A seven-year spell living in Ghana helped expand Hannah Bourne Taylor’s already deep affection for nature. She talked to Fergus Byrne about the profound effect that experience had on her mental health.
Pottering around the garden of his South Somerset home near the Dorset border, Hannah Bourne Taylor’s father warned her about the many snakes that she might encounter on her impending trip to Ghana. ‘There are at least twelve species of snake there that can kill you’ he told her. Steadfast in her excitement at moving to an exotic country to follow her husband’s new job with a sports development foundation, she brushed off this terrifying information and joined her mother enjoying the familiar smells of cut grass, honeysuckle, and sweet peas. After offering further information on yellow fever, rabies, typhoid, cholera, and malaria, Hannah’s father received a glare from his wife when he casually mentioned how West Africa had been known as “white man’s grave”. This was unhelpful conversation, throwing a shadow over the bonding moments of a family farewell before a big trip. However, whether any of them could have guessed that it was a bronze-winged mannikin finch that was to change Hannah’s life forever is hard to imagine. But that’s what happened.
In April, Aurum Press published a memoir, Fledgling, about her time in Ghana, which she describes as ‘the finch’s legacy’.
Arriving in Ghana, her first inkling that life might not be as exciting and idyllic as hoped came when the word ‘dependent’ was stamped on her passport. Used to running in the gardens and fields, welcoming the arrival of swifts and singing, laughing, skipping, and spinning while watching the ebb and flow of nature in all its forms, Hannah had really only enjoyed socialising with people in her teens. But having had a busy life in London she quickly found her apartment in Accra had become a cage. Her husband was immediately thrown into long working days and there was little support for his ‘dependent’, and neither was there an instant social network for Hannah to try to latch onto. Her first foray into a coffee morning group left her feeling even more isolated. The warning to beware of snakes and diseases hadn’t taken into account what she described as “the silent and lonely perils of being unable to feel at home”. The trip to Ghana quickly began to feel like a prison sentence—until she began caring for two birds that had been orphaned.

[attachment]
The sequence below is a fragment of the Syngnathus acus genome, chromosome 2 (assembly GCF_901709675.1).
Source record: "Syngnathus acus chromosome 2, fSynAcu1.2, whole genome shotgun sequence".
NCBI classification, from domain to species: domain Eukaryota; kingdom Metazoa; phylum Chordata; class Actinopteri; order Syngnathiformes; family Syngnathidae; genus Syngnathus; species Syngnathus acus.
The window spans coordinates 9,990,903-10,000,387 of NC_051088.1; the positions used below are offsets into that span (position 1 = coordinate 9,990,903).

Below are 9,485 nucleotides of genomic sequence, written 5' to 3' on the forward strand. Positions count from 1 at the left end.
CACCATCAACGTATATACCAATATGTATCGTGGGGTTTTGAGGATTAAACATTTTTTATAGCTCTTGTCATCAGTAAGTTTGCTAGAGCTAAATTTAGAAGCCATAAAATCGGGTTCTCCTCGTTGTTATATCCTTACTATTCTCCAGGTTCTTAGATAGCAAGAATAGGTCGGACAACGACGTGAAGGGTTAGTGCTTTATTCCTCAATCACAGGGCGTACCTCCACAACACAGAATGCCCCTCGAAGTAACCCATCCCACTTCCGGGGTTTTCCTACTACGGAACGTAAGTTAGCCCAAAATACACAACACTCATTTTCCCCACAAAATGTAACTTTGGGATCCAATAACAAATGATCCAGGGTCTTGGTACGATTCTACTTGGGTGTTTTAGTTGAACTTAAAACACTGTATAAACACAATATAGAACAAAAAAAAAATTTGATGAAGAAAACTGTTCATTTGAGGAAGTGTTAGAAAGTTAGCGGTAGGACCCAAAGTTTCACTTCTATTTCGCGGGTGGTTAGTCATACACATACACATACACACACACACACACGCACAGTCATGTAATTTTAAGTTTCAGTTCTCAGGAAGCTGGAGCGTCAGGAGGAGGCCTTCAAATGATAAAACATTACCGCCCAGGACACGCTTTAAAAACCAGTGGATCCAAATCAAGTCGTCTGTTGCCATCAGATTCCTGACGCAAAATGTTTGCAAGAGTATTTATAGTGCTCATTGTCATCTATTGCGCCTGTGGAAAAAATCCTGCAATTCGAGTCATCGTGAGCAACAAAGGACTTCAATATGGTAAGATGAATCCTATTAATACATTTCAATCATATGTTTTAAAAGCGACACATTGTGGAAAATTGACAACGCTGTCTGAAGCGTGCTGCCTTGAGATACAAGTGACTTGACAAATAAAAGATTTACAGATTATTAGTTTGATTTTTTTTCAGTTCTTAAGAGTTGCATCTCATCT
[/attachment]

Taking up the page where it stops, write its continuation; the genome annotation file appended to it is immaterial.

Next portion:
Fledgling is the beautiful story of how Hannah cared for a swift and a finch and built up a motherly trust, especially with the finch. However, it is also a story of much more. Although Fledgling carries what Hannah describes as a ‘strong conservation message’ the story is a fascinating journey through the mental strains of loneliness, anxiety, and awakening. Having moved to the grasslands outside the city, a point comes where Hannah becomes obsessed with saving the lives of drowning ants, beetles, butterflies, and even lizards and mice. She finally admits to the OCD that had, at various times in her life, flared to heights that made her think she might be ‘bonkers’.
‘I decided to write the story because I wanted the finches’ voice to be heard’ she says ‘I wanted to become the voice of the wild—because the wild is voiceless. But I couldn’t do our coexistence justice without delving into exposing myself mentally. I had never ever spoken about the fact that I had OCD, not even admitting it to myself until I wrote the book.’
She explains how the idea of loss of identity and severe anxiety and really not knowing who you are, is a very relatable subject. ‘Especially coming after Covid lockdowns where a lot of people found their own routine had changed overnight. They suddenly had a lack of purpose and they were left with this huge expanse of time without a routine, and I think a lot of people really suffered. So I felt that in order to be powerful to a reader I had to be vulnerable myself, and actually what I found is liberating. I’m really glad I wrote about it.’
Hannah’s relationship with nature and especially the finch that she cared for in Ghana allowed her to understand both her own, and society’s collective responsibility for the world around us. ‘There’s nothing like looking into a creature’s eyes’ she says. ‘You can actually see the pinprick eyes and that connection and the fact that we are on this life at the same time.’ She recognises the massive power we have over such tiny creatures but also how important they are and why we should care about every living thing. ‘Caring gives us life’ she says. ‘Because if we don’t connect to the environment we will be doomed ourselves. You don’t have to care about the insects for the sake of yourself, but you do if you want to live! Because they are completely and utterly instrumental to the ecosystem.’
Fledgling will offer different messages to different people but Hannah is hopeful that it can also help readers to see that all those creatures that we have such enormous power over can help us to better understand our role in the world. ‘One fledgling’ she says, ‘really encompasses the whole wild, and each one of us has the ability to protect it. We can all make a little difference. Even to a really little life—and it’s priceless. So that’s my hope, and it’s not really for nature lovers per se, it’s for humanity.’